Today is the final dead line for 13HF filings. These Securities & Exchange Commission (SEC) filings by money managers, hedge funds and other large investors give us a look at the buying and selling of some of the best and brightest on Wall Street. The data are 45 days old, they but can still help gain some insights into what these types of investors are actually doing and not just what they are saying. Years of studying these filings have taught me that there is often a disconnect between words and buy and sell tickets in the investment business. Many of the leading value and distressed types will file at the last minute late today but some of my favorite investors to follow have already send the info in and we can see how they were positioning themselves for the final three months of 2012.
One that I found very interesting this quarter was the report from Seth Klarman of Baupost Group, who I consider to be one of the best investors of the past 20 years. He has an extraordinary track record and has used the concept of "safe and cheap" with great success. In the first quarter of this year, he was selling stocks in what appeared to be a meaningful way. His filing indicates an equity total of $2.9 billion, down from $3.3 billion of equities at the year's end.
The fund bought more shares of two biotech companies, Idenix Pharmaceuticals (IDIX) and Theravance (THRX), as well as additional shares of NovaGold NG. Since the end of the quarter he established a position in Tronox (TROX) the titanium oxide manufacturer. He seems to have sold part or all of many of his other positions in the quarter including Microsoft (MSFT), PDLI Biopharma (PDLI) and BP (BP). Baupost has more than $20 billion of assets, so selling a relatively small equity position gives us a glimpse into the market opinion of one of the smartest investors in the world. In addition to a large cash position, the fund appears to be finding more value in the debt and mortgage markets so far this year.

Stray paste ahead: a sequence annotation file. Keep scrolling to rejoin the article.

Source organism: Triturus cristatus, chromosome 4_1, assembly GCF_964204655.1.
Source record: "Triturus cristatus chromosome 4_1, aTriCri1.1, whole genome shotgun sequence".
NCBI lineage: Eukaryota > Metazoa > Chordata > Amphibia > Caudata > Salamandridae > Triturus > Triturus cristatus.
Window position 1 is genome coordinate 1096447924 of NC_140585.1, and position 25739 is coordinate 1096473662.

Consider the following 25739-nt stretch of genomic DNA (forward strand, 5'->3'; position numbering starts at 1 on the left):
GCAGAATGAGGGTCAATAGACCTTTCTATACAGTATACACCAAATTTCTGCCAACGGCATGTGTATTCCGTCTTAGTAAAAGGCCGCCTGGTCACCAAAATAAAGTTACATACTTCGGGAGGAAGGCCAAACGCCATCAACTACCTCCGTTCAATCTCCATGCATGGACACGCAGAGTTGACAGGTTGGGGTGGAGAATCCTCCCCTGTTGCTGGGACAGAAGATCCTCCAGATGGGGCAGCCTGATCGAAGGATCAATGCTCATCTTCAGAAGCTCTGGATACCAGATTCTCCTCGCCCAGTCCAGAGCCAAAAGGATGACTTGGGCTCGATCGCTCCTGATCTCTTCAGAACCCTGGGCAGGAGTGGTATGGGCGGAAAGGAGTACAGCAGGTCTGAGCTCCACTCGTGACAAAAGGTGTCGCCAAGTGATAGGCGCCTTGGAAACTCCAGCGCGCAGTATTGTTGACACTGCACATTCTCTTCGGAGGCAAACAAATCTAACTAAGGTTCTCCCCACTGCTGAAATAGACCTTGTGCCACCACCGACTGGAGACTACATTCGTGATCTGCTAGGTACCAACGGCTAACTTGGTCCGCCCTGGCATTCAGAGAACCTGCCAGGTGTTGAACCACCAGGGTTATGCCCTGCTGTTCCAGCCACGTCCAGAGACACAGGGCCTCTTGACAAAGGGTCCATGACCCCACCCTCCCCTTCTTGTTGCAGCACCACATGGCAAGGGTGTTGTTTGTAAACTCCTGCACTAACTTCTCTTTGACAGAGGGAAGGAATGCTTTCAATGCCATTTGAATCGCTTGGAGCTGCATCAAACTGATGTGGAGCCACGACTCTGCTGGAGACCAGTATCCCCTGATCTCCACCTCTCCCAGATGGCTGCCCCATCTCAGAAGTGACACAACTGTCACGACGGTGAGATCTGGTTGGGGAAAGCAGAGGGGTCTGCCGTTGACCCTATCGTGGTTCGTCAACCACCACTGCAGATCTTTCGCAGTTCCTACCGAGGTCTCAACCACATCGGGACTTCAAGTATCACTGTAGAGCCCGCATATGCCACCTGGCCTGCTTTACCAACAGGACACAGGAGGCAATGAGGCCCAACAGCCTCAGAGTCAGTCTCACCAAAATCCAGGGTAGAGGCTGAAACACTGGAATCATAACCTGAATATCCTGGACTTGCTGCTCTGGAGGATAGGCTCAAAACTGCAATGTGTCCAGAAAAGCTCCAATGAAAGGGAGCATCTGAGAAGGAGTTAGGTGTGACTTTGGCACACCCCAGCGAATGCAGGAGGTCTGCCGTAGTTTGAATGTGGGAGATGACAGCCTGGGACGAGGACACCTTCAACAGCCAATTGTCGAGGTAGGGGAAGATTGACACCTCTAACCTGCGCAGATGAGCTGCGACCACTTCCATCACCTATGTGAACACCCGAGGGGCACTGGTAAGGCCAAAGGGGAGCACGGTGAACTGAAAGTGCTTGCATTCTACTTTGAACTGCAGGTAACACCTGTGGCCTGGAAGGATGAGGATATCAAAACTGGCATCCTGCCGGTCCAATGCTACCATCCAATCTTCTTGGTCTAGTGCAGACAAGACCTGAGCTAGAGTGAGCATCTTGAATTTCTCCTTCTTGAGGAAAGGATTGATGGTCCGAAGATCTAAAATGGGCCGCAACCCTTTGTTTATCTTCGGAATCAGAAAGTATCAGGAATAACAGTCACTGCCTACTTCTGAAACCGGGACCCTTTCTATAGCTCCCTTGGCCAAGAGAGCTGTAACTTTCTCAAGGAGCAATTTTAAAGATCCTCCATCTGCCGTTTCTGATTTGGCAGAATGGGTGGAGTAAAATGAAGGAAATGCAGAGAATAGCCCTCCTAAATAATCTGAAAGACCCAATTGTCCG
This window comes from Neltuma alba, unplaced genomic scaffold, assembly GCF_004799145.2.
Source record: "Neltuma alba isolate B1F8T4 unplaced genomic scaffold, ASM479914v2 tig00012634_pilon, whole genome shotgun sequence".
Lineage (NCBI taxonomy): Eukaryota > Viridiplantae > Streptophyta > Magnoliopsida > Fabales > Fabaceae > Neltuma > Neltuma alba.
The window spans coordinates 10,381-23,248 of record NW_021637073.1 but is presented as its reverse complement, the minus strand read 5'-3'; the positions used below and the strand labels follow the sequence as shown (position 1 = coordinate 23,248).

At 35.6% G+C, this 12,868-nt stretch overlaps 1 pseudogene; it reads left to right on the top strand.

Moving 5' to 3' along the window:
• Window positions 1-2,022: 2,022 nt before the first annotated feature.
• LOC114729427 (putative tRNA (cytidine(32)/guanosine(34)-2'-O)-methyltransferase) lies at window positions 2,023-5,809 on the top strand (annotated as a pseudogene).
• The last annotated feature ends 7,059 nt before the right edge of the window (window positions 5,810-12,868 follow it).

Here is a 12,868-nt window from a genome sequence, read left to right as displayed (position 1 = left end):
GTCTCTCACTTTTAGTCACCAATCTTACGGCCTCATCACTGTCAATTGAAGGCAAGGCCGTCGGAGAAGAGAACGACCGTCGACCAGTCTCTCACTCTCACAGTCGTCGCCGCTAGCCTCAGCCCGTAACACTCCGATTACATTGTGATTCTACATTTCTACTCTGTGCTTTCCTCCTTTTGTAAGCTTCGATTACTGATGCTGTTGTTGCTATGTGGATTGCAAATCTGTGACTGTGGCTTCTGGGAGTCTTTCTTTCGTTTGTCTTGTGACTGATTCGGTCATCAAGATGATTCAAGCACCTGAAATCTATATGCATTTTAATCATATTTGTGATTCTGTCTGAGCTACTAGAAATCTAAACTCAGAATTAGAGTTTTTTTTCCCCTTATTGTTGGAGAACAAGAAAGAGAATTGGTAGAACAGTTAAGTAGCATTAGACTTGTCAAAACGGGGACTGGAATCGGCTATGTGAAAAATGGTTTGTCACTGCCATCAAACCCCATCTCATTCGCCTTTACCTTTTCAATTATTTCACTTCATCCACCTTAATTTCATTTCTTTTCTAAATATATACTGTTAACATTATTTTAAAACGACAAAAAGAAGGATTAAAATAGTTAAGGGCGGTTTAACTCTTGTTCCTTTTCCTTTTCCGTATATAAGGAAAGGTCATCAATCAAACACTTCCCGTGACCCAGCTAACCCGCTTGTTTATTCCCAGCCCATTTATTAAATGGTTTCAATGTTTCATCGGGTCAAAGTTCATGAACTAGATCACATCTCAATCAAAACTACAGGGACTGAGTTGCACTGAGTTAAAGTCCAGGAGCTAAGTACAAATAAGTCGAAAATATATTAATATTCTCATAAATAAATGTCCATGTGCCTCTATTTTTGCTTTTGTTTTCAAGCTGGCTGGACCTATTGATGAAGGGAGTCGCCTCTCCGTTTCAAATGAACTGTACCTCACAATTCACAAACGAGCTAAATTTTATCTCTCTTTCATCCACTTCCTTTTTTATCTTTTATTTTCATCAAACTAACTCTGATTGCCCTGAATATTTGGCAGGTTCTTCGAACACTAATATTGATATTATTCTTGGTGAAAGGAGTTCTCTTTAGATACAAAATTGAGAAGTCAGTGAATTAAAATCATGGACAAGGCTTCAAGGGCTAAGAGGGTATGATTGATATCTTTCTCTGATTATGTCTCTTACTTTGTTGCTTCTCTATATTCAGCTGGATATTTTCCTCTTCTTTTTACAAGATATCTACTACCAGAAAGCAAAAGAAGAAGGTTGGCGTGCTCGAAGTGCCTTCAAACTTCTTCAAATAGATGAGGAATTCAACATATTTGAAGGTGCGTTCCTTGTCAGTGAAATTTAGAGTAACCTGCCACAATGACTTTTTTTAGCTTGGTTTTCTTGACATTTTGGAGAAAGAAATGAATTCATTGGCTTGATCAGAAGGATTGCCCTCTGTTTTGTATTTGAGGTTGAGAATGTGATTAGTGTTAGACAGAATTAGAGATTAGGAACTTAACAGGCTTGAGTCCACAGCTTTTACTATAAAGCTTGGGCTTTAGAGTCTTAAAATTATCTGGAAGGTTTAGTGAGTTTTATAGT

I have also been paying attention to Kyle Bass of Hayman Advisors for the past few years. Not only has he made some great calls on the market and global economy, I found that we own many of the same stocks. Bass has made negative comments on the stock market and has followed that up with his actions. According to his filings, at year's end he owned about $540 million of equities and on March 31 that was down to just $147 million. Among the few stocks he was buying are two cheap stocks I own: Tellabs (TLAB) and Monster Worldwide (MWW). He was also buying Alcatel Lucent (ALU), a stock I have not yet purchased, but mentioned recently as a longshot candidate. It is the largest position in his fund right now. At the recent SALT hedge fund conference in Las Vegas, Bass told attendees he was pessimistic on U.S. stocks, as he has little faith in the government's ability to avoid a troubling future. He does like mortgage bonds and thinks that housing prices may stop going down over the next year.
So, these are two very smart and successful investors who have voted with their shareholders' cash against U.S. stocks. I do not follow anyone blindly, but it is food for thought as we go forward. I am also intrigued that a lot of smart money is moving into mortgages. It makes me think that I may want to own some of the better run, more flexible mortgage real estate investment trusts (REITs). Ellington Financial (EFC) comes to mind as one that operates much like a hedge fund and is cheap at its current price.